Steve Flanders, John de Courcy: Prince of Ulster (Albright)

Steve Flanders

John de Courcy: Prince of Ulster

(Colourpoint, 2016) 128pp.  $8.95


The author of this very brief book is very clear about the purpose of this work: to give the story of John de Courcy, an Anglo-Norman adventurer who carved out a princedom for himself in what is now part of Ulster, and a key aspect of the history of Ireland at the beginning of the period of the Lordship of Ireland at the beginning of English rule over a large part of the island. Those readers who have an interest in Irish history or with the historical origins of the Troubles in Northern Ireland, or with the military history of the Middle Ages as a whole will be interested in the historical subject matter of the book itself. Likewise, the life story of the obscure John de Courcy is useful in understanding the way that the spread of royal power through outsourced invasions of neighboring territory and the complexity of inheritance patterns within the nobility were of great influence in the course of medieval military history.

Even though this book is presented as a biography, it speaks of matters of a broader historical interest. For example, the book not only discusses the details of the life of John de Courcy, but also his family history, the way in which his conquest was supported by a small but cohesive group of land-hungry fellow Anglo-Norman knights and lesser nobles, and the way in which de Courcy sought to consolidate his victories by means of castle-building as well as building towns and giving patronage to the Church as a way of helping to increase the legitimacy of his rule and also the economic viability of his realm against the native Gaelic princes of the region. De Courcy is presented as a man of great military skill and larger strategic thinking, and a certain panache for diplomacy, even if he was ultimately brought to heel as a result of having made powerful enemies like King John of England.

However, although the subject matter of this book is greatly of interest to readers of medieval military history, the book itself has major limitations and is largely useless as a scholarly reference. The most glaring absence in this book is a total absence of cited works, a bibliography, or footnotes or endnotes of any kind. The author clearly has done research, as is indicated by his making comments like the following statement: “Looking at the surviving charters issued by John de Courcy, once we eliminate nicknames and isolated first names, we have about 30 individuals who can be associated with a place of origin. Unsurprisingly, almost all of these came from northern England but a few can be linked to Courcy estates elsewhere (98).” However, despite the fact that the author here alludes to the evidence that would be useful in supporting his conclusions and interpretations about de Courcy’s establishment of rule and support base, these sources are nowhere cited as to where this archival research can be independently verified and found by readers, meaning that the reader has to take the author’s word on what the sources referred to actually say.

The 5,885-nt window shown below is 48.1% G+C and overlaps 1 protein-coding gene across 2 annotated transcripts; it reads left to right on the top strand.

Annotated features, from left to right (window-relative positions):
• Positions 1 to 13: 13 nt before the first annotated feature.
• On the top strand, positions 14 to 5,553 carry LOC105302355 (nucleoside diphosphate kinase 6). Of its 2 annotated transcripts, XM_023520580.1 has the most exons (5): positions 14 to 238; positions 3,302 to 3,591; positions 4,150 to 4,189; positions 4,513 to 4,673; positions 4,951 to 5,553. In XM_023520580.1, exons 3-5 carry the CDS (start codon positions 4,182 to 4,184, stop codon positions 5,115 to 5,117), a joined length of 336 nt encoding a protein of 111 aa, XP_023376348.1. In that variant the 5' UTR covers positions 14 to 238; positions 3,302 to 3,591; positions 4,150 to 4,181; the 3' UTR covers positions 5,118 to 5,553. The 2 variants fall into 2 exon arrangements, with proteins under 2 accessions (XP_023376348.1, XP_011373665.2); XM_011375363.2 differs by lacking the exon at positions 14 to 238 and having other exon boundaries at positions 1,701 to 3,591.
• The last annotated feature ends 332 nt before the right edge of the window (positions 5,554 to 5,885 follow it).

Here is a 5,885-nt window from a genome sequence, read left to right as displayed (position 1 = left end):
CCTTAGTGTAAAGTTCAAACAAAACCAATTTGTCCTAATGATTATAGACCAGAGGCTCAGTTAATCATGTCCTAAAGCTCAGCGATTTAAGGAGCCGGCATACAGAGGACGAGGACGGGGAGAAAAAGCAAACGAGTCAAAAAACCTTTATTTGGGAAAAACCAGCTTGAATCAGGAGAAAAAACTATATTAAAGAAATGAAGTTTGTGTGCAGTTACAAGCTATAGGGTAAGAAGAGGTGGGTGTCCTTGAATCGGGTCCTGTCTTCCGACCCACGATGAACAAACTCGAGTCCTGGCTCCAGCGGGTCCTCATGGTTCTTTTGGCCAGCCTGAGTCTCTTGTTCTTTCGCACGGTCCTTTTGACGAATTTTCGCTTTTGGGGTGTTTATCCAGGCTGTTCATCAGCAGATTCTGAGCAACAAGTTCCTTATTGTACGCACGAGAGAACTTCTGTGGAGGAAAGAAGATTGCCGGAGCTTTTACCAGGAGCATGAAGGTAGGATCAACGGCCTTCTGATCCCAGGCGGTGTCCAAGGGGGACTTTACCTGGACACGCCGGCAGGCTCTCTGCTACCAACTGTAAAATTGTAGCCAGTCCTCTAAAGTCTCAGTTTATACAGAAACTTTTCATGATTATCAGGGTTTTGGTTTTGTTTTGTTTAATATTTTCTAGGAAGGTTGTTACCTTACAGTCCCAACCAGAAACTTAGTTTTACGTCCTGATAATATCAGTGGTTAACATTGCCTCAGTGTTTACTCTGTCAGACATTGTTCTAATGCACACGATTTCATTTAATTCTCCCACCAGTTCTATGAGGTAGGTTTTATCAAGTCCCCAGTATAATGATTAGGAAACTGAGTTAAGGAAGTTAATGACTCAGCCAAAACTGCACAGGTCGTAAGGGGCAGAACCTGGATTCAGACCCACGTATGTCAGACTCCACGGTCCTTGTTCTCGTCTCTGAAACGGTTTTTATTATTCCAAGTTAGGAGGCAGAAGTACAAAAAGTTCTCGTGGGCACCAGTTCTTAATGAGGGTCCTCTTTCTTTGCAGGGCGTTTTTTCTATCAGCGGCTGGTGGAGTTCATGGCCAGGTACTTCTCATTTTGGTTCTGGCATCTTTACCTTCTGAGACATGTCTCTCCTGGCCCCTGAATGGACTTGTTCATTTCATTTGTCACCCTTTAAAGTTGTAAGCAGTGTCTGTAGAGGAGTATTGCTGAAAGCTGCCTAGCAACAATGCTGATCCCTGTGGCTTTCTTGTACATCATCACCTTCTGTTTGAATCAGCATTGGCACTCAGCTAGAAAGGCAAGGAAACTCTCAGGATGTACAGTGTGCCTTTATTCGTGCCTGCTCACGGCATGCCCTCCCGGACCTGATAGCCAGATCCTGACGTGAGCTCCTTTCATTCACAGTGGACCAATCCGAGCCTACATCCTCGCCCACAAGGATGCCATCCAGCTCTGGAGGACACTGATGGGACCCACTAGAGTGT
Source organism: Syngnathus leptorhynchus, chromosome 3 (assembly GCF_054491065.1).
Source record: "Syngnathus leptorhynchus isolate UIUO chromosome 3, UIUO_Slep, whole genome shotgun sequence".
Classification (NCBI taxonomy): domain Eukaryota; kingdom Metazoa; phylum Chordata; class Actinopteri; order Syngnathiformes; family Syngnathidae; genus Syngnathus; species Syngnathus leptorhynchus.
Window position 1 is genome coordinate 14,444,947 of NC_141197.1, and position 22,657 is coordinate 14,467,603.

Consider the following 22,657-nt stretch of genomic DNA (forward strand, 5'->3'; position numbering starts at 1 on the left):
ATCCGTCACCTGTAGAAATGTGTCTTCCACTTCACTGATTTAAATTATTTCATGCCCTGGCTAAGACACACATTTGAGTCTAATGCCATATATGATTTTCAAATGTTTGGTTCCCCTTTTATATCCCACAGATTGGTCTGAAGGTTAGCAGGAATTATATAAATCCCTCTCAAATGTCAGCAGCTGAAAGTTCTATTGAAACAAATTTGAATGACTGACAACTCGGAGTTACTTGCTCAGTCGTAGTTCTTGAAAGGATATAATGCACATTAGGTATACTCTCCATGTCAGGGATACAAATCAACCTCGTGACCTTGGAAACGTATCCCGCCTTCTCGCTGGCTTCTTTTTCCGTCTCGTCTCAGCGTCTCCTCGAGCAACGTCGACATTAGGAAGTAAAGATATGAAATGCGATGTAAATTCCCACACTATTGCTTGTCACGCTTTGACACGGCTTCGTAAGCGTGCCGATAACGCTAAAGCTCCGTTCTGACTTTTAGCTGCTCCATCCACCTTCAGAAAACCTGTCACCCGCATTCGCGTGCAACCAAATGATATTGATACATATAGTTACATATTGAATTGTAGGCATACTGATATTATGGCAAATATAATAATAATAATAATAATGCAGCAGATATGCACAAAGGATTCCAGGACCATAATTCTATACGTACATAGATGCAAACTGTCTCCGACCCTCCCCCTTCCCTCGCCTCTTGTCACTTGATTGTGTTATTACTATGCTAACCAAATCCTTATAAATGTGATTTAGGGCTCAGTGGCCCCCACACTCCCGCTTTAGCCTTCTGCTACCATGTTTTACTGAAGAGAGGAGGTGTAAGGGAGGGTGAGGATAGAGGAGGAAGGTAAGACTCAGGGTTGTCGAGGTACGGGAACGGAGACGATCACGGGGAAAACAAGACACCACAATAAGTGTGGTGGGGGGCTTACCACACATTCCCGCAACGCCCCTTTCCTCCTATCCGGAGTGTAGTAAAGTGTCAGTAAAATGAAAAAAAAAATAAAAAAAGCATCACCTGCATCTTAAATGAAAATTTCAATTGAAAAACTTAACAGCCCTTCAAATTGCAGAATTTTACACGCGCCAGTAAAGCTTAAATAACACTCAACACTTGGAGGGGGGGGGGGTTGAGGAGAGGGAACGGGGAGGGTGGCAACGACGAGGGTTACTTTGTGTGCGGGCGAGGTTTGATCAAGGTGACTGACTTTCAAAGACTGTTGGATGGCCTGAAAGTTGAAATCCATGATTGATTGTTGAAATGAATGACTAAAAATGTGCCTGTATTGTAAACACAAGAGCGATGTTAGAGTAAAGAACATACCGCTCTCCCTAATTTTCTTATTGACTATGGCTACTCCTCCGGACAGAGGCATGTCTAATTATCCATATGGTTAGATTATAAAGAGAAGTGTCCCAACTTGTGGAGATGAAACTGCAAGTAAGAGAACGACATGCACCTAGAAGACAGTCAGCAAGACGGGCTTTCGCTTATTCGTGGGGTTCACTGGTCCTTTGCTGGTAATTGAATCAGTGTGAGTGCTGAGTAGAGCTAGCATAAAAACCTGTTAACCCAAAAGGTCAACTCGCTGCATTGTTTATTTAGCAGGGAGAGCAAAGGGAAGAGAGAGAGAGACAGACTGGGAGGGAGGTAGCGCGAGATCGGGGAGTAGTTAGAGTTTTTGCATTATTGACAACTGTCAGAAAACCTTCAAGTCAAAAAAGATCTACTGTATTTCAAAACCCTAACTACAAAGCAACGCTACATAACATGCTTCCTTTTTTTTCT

Not only does the author show a total lack of interest in citing sources, he also shows a certain weakness when it comes to the logical quality of the arguments he makes, confusing absence of evidence for evidence of absence, as in the following example: “When William fitz Duncan defeated the Lacys at Clitheroe it was because he was fighting to secure his wife’s inheritance, and the fact that no other great lord in the region ever disputed his actions shows they agreed with his move (45).” The combination of these faults makes the book of extremely limited value for those who are looking for research in medieval military history, or indeed any sort of academic or scholarly research, despite the book’s intrinsic appeal when it comes to pleasure reading given its engaging written style and its clearly intriguing historical content.

Even though the book is of extremely limited use as a work of scholarly research, there are ways in which this book shows a great deal of attention to materials to support the book’s historical conclusions. For example, despite the diminutive size of the book, the author provides in the back of the book extensive maps showing the de Courcy estates in England, the de Courcy, fitz Duncan, and Lacy estates in Northern England, the dispositions of the Battle of Downpatrick where de Courcy win his territory in Ulster first, the various realms around the Irish Sea, and the castles build in the lordship of de Courcy, along with the complicated family tree of the de Courcy family showing relationships by blood and marriage and the patronage that de Courcy made to various abbeys and priories. These maps and figures greatly add to the enjoyment of the books, although these resources too come without any citations as to where the information comes from, which would encourage the reader to investigate these sources for themselves.

In the end, how greatly a reader appreciates this book will depend greatly on the purposes they have in reading it. If one reads this book looking for brief but intriguing and thought-provoking book about the life and times and historical content of John de Courcy, this book has much to offer. However, those readers who wish to investigate this history and this time period in an academic and scholarly fashion will find little of research quality here given its absence of listed sources and citations. As a result, this is a book that is aimed only at a low-cost presence as a work of popular history with limited to nonexistent appeal in academic and scholarly contexts.

Nathan Albright
Norwich University

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